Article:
New and Nervous

  1. Hello,

    I'm a middle aged man who is trying to make a career shift into nursing. I'm currently a freelance writer, something I've been doing for many years. Since freelancing pays somewhat sporadically, I've paid the bills through the years by working at service positions in mental hospitals and adult daycare centers. One of my very best friends is an RN, and some months ago, she planted the bug in my ear that I should explore nursing as a career. As she put it, "The pay is good, it's rewarding, and you can go virtually anywhere in the US and get a job!"

    I'm finally at the point where I honestly want to become a nurse (and I think I want this for all the right reasons). I live in East Texas, and I hope to start nursing school in the summer at my local community college (I plan to pursue an ADN, then become an RN, then finish my BSN as time and money allow). But first, I have to do some intense study in mathematics so that I can pass the TASP exam required to enter the nursing program. This math thing has me as nervous as a cat because (a) I was horrible at math way back in high school, (b) I haven't touched anything mathmatical except simple addition, subtraction, multiplication, and division since high school, and (c) I wonder if I will be able to make it through the required chemistry course, even if I DO pass the TASP.

    I found this website and message board while doing research about people over the age of 40 who enter the nursing field. I hope to find some "friends" on here, and I hope to draw inspiration, motivation, and confidence from those who are nurses and who are currently becoming nurses.

    Please write...I need the contact!

    Old Mister
  2. Visit OldMister profile page

    About OldMister

    Joined: Feb '04; Posts: 7
    Freelance writer


  3. by   NativeTexan
    Hi to one Texan from another. I also sweated the math section of the TASP. I was TASP exempt, and I still had to take it ! I had to take the math section a couple of times before I passed it. I have always had a mental block in that area, but if I can put numbers in a drug dosage or IV drip calculation (things that make sense to me), I can figure it out. In taking the college algebra course I had to take before I could take chemistry, I had to have a tutor. I could breeze through all other subjects, but was scared to death of math. Just take a deep breath, and persevere. Find a tutor, and/or a review course. I felt really stupid being tutored by a kid nearly half my age, but I passed it. Anyway, the nursing field will be glad to have you!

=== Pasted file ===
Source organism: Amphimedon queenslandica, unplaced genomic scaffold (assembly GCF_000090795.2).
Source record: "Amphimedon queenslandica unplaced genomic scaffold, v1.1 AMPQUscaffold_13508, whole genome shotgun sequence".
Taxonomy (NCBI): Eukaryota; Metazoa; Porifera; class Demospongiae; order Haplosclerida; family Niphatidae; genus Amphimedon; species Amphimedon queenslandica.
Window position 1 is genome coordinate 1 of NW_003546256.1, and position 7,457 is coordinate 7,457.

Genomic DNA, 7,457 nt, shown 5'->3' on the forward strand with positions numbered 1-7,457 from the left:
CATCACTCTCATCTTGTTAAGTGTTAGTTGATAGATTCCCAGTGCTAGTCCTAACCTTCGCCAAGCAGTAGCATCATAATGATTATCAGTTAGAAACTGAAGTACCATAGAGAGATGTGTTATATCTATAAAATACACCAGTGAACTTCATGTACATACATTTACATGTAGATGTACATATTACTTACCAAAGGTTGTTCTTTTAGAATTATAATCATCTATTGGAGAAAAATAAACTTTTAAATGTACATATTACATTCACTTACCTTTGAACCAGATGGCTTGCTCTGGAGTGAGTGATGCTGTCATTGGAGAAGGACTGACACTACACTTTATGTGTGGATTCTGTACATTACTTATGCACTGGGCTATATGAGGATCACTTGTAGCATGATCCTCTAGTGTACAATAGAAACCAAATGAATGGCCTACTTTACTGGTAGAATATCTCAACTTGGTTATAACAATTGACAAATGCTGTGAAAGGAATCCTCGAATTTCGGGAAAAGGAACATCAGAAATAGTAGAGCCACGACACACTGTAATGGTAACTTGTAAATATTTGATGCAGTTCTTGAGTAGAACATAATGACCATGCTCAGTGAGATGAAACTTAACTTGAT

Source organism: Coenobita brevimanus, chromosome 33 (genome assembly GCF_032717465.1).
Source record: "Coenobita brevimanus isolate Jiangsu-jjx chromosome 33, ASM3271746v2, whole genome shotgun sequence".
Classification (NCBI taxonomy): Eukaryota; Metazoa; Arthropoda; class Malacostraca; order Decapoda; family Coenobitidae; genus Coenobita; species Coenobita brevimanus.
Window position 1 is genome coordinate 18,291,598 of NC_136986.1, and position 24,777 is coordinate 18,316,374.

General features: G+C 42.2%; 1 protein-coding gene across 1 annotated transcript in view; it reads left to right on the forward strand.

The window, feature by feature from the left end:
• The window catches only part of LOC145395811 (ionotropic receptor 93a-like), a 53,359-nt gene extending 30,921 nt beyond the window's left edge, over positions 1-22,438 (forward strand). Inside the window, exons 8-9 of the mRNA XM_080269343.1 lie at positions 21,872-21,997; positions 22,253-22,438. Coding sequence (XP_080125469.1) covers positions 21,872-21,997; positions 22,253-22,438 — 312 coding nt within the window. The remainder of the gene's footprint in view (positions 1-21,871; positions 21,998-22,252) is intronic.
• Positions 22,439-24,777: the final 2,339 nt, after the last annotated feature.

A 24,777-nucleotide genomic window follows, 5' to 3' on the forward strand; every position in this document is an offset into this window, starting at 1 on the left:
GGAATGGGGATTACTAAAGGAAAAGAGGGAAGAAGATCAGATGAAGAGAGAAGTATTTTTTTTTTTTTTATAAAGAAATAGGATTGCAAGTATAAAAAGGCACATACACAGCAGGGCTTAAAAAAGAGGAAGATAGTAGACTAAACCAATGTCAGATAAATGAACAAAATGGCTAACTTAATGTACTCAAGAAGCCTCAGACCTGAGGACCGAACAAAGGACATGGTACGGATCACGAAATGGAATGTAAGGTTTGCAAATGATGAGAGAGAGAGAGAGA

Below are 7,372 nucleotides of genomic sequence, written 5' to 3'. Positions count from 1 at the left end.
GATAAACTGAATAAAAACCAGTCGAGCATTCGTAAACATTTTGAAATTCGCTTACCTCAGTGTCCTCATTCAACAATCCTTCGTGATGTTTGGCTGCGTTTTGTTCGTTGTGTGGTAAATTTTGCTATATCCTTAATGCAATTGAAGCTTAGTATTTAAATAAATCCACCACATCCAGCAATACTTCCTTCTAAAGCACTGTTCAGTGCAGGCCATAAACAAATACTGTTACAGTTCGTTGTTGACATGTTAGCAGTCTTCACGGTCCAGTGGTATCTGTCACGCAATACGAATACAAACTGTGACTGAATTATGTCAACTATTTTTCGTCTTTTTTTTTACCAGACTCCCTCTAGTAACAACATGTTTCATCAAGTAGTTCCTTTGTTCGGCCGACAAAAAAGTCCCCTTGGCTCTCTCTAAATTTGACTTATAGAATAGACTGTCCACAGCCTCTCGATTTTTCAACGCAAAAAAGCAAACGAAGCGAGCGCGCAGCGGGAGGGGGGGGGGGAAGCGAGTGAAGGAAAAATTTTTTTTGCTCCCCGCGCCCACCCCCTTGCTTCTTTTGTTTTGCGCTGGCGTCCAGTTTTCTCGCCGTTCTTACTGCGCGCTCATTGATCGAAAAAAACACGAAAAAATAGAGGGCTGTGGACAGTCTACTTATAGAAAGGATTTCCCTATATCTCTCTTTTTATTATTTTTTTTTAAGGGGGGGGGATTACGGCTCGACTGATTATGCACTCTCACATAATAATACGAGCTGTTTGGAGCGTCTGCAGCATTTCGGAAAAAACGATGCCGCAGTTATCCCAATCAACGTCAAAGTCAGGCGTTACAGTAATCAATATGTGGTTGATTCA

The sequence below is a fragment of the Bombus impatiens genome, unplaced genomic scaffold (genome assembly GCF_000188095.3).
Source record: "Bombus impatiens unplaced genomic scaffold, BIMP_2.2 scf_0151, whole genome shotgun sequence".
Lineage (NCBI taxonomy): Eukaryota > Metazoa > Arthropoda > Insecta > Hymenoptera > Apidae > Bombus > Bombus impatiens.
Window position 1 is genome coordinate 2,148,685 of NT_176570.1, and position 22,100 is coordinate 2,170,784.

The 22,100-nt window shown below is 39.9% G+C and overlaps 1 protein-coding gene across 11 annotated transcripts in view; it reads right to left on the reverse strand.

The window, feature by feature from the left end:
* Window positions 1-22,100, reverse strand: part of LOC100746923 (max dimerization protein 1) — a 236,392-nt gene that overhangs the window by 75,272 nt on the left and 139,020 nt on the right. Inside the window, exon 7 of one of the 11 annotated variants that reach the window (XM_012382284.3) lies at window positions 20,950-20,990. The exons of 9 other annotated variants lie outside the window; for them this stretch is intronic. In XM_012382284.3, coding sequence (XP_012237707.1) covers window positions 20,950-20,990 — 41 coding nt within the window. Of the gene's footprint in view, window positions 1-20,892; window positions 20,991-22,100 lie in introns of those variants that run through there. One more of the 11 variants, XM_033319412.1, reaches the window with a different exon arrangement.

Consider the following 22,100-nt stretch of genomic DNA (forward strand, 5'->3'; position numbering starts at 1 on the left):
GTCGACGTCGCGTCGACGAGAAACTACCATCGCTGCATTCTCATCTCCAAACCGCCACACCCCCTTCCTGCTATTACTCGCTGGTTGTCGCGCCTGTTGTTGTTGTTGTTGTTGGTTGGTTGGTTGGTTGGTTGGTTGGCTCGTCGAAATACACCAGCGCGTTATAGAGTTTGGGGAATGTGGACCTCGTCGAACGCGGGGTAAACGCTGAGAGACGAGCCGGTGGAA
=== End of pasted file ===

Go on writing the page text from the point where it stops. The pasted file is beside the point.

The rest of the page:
4. by   OldMister
    Hello, NativeTexan, and thanks for your gracious reply. It's encouraging to know that I'm not the only math problem child out there. I've already begun to consider a tutor. I'm very motivated and I want to attack this math course so that I can devote my energies to the nursing courses. That presupposes, of course, that I actually get accepted into the nursing program!
  5. by   karenG
    welcome to the board........ dont think any of us find maths easy! good luck in becoming a nurse.

  6. by   chris_at_lucas_RN
    Hi! Those of you in Texas, if you are anywhere near Dallas, there will be a math class this Saturday (2/28/04) at El Centro College (easy to get to) for $25 from 8:30 to 12:30. It is supposed to focus on medication calculation math.

    PM me if you are interested in more info....
  7. by   Havin' A Party!
    Maybe I'm one of the exceptions on the math thing. (BS in engineering.)

    But wanted to add if it looks like math is a prob, go straight to the required courses...algebra I and II ( or whatever). Don't put yourself CLEP test.

    My CC exempts no one in math. With a bunch of university level courses, I still had to sit for the test and score well on it. Did so, but as some have pointed out, it's no day at the beach.

    You may find that that with a few good courses at this stage of your life it all may really click for you in math. Don't be discouraged.

    All the best!
  8. by   georgia peaches
    First off, I have to say "harumph" at recognizing myself as being <gasp> "middle-aged" at 41 years old. (If the OP is middle-aged, then I must be also!)

    That being said.....

    I graduated in December 2003 with an ADRN - age 41. You can do it.

    In my experience, there are some (few?) benefits to growing older. It was much easier to focus and grasp 'the bigger picture' than when I was younger. At least it seemed that way to me.

    Re: Mathematics. College Algebra isn't all *that* awful, in my opinion. Mathematics has always been my weakest subject, so I'm not one of those people who simply look at the problem, shrug, and say "well, isn't the answer kind of intuitive? You just do ...xxxxxxx..." Grrrrrr. It wasn't intuitive at all.
    You CAN do it.

    The amount of mathematics actually used for nursing is relatively minimal, in my opinion, and mostly along the add/subtract/multiply/divide route. That plus 'dimensional analysis' where you learn to convert units i.e. grams to mg, grains to grams, etc.
    Granted you have to be accurate as all get out (always re-work my rates twice just to be sure) - but the concepts are really simple, I think.

    I guess what I'm really trying to say is GO FOR IT. You can do it, and it will be over with before you know it. Then you'll be out there slaving along with the rest of us.....